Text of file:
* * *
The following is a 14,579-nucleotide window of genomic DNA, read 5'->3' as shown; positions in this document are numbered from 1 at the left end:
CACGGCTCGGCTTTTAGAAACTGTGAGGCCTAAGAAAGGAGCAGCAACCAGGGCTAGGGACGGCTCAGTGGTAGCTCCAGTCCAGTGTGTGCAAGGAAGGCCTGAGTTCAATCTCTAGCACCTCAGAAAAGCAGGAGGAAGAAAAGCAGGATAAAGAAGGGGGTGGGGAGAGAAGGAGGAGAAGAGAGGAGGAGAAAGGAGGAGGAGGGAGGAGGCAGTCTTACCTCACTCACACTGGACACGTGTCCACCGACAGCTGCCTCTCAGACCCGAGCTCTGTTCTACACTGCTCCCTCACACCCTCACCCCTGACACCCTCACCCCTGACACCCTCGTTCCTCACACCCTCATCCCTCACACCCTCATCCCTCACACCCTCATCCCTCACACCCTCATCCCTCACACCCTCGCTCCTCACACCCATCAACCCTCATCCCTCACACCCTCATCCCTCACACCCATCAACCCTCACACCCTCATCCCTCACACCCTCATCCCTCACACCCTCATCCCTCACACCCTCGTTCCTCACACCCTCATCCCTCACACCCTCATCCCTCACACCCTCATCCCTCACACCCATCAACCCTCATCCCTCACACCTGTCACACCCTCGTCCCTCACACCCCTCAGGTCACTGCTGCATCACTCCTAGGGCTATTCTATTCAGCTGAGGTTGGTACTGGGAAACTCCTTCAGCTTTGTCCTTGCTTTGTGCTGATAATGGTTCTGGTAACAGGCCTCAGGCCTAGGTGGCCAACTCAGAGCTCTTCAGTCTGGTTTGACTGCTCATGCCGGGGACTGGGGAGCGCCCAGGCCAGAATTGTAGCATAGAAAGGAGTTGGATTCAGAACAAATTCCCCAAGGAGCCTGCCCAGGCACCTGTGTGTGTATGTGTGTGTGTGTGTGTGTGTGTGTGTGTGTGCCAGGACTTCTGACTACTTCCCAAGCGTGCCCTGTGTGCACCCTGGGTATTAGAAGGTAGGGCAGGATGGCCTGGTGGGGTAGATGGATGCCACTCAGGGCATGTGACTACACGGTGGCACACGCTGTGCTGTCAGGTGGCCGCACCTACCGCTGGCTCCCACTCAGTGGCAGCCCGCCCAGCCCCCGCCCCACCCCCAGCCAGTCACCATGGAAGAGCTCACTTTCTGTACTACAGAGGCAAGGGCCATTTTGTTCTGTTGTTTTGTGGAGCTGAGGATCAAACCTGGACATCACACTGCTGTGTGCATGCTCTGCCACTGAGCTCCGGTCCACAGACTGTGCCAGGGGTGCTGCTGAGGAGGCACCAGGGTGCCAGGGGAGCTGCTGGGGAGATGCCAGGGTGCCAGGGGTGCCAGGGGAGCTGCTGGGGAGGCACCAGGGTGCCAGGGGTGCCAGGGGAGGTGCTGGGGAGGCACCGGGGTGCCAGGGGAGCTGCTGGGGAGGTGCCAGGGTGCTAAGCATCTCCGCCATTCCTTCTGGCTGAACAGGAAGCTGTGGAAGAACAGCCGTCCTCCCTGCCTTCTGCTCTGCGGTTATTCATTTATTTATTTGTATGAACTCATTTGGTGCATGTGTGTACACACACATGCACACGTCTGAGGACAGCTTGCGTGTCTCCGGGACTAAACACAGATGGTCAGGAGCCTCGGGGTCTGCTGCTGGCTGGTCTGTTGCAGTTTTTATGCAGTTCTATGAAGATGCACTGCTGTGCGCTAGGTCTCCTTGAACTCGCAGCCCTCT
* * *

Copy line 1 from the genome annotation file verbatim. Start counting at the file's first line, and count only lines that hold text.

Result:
The following is a 14,579-nucleotide window of genomic DNA, read 5'->3' as shown; positions in this document are numbered from 1 at the left end: